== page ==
1. Open and expand the OLAP server that contains the dimension you want to modify, expand Dimensions, expand the dimension to which you want to add a join, right-click Dimension Joins, and then click Add OLAP join. The Add Join window opens.
  2. In the From Tablelist, select the table from which you want to create a join.
  3. In the To Table list, select the table to which you want to create a join.
  4. In the From Column list, select the column from which you want to create a join. The column's data type is displayed next to the list. You can only make joins between fields with compatible data types.
  5. In the To Column list, select the column to which you want to create a join. If the column's data type is not compatible with the data type of the From Column, the data type is displayed in red.
  6. If you want to reverse the direction of the join, click the Reverse Join button.
  7. Click OK. The dimension join is displayed in the Dimension Joins folder in the Dimensions tree.

 Adding Dimension Hierarchies

Once you have added dimension levels to a dimension, you can create a dimension hierarchy. Dimension hierarchies make it easier for users to look at commonly used dimension groupings by only having to drag one icon into a report. An example of this could be Customers by Country or Items by Item Category.

  1. Expand the relevant OLAP server, expand Dimensions, right-click the dimension to which you want to add a hierarchy and then select Add Hierarchy. The Hierarchy window opens.
  2. In the Hierarchy Name field, enter a name for the hierarchy. The name cannot be the same as the name of a dimension level.
  3. In the Dimension Levels pane, click the levels you want to be part of the hierarchy. The hierarchy elements are then listed in the right pane. You can drag the dimension levels in the right pane up and down to specify the order they should exist in from top to bottom
  4. In the Description field, type a description of the hierarchy. This field is optional.
  5. In the Display Folder list, select the folder where the hierarchy is displayed by the front-end application. This is optional.
  6. Click OK. The OLAP database must be deployed and executed for this to be finalized for the end users.

Note: Since the hierarchy is associated with the dimension itself, once the dimensions and cubes are deployed and executed, the hierarchy will automatically show up in all cubes in which the dimension exists.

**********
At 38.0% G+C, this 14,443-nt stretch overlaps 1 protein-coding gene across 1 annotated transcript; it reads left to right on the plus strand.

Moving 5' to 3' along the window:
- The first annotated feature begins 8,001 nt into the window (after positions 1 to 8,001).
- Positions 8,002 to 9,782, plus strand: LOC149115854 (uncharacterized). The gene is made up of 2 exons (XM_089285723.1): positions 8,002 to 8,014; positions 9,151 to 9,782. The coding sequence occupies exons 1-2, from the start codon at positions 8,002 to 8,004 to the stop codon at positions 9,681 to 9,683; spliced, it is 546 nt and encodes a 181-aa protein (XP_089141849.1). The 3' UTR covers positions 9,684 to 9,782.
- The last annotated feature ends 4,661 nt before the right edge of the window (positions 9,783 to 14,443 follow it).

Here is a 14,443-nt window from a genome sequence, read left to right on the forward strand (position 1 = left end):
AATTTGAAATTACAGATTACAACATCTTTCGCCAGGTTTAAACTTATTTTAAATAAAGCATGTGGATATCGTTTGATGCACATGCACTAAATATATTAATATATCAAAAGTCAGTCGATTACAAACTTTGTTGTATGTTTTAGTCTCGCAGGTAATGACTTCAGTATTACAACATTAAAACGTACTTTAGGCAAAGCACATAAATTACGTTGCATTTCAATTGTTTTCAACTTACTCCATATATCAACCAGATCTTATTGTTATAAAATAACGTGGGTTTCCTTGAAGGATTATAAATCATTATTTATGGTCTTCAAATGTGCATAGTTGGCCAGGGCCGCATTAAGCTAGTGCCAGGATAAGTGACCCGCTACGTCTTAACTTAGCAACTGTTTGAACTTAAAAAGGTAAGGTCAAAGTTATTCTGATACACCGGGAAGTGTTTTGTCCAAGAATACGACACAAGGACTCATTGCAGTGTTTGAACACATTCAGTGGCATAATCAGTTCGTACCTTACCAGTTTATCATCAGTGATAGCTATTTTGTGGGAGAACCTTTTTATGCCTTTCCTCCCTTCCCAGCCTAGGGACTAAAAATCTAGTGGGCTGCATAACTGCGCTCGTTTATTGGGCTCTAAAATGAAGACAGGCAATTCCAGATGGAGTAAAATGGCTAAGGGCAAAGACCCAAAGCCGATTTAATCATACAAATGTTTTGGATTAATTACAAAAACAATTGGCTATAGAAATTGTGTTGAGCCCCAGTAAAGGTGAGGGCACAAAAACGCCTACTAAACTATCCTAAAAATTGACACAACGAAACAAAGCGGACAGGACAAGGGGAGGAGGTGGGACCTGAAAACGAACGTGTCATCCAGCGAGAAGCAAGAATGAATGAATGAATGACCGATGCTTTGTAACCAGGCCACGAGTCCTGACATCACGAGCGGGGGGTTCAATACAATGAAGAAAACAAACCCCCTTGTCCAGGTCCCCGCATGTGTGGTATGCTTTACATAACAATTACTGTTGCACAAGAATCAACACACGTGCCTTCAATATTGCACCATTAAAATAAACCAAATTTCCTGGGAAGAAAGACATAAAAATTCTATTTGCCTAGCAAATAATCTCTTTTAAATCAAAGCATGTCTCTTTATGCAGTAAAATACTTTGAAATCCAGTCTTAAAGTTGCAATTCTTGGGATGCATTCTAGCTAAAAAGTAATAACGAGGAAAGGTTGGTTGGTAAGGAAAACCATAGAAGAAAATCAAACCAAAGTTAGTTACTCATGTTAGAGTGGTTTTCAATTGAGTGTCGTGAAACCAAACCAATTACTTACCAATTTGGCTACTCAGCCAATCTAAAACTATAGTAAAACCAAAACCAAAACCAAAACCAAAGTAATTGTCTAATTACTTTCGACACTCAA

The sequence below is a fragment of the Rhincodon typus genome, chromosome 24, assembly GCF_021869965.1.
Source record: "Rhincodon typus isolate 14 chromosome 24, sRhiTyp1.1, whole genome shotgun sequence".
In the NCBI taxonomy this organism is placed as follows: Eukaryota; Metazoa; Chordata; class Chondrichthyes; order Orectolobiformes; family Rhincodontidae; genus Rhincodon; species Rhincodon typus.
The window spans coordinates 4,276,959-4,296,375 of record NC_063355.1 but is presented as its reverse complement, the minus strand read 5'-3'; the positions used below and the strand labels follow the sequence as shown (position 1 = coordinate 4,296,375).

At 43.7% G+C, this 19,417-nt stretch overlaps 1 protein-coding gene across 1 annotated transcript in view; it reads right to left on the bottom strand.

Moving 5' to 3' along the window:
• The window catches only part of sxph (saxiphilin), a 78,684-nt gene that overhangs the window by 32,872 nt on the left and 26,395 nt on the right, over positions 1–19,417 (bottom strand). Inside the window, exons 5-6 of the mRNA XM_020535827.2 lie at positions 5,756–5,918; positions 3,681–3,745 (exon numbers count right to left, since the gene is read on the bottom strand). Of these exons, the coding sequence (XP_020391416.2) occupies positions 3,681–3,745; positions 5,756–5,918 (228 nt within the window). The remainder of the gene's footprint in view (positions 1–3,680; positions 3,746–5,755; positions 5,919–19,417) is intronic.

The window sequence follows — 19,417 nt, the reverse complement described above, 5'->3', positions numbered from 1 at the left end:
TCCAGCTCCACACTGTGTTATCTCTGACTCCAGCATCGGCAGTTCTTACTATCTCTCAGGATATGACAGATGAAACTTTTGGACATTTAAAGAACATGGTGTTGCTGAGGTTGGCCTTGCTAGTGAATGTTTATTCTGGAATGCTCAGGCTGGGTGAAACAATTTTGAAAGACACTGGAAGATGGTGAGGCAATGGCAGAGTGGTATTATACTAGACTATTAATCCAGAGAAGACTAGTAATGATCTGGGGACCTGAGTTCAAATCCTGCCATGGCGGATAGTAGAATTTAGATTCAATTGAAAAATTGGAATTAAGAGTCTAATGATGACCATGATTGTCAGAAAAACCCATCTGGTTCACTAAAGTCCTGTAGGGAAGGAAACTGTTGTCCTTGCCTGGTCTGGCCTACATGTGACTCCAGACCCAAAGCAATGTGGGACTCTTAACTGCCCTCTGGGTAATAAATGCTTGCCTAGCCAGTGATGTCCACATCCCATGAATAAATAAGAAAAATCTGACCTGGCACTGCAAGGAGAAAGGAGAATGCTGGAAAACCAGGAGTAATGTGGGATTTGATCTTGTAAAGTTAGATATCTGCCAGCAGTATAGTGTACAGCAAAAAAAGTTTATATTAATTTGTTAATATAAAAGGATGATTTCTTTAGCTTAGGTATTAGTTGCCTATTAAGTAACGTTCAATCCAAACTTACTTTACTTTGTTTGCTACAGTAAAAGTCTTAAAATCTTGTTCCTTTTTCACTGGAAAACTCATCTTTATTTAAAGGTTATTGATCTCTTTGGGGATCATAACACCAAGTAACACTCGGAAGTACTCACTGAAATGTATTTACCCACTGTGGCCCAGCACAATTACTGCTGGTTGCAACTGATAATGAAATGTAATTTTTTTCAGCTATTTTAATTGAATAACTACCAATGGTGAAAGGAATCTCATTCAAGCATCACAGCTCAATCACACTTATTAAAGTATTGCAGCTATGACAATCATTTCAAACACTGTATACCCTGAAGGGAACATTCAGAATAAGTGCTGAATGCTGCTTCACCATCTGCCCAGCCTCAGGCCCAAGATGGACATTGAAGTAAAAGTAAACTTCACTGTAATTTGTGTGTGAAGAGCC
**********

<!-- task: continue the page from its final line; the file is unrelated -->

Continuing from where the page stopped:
Adding a Time Dimension

Date dimensions are based on time or date tables, so you have to create a time or date table in the data warehouse before you can create a time dimension. For more information, see Adding Date Tables.

To add a date dimension on your OLAP server based on a date table, follow the steps below:

  1. Right click Dimensions and click Add Time Dimension. The Add Date Dimension window opens.
  2. Type a Name for your Date Dimension, click the date table you want to use as a basis for the date dimension in the Table list and click OK.
  3. The date dimension will then be created based on the data table and appear in the OLAP tree under Dimensions. It includes date, week, month, quarter, half year and year dimension levels, in both fiscal year and non-fiscal year variations, as well as any custom periods and Calendar and Fiscal Calendar hierarchies.
  4. (Optional) It might be useful to configure any custom period dimension levels to use the name of the custom period as a key. If, for instance, you have defined a number of national holidays across many years, these will then be grouped as op-posed to a having “unique” yearly holidays for each year. To do so, right click any custom period level and click Edit Dimension Level and click [custom period name]Name in the Key Column list.

When you expand the date dimension, you can see that the levels which correspond to fields on the date table in the data warehouse have already been added. However, you can add more levels simply by adding quick levels or by adding regular levels. You can add hierarchies as well.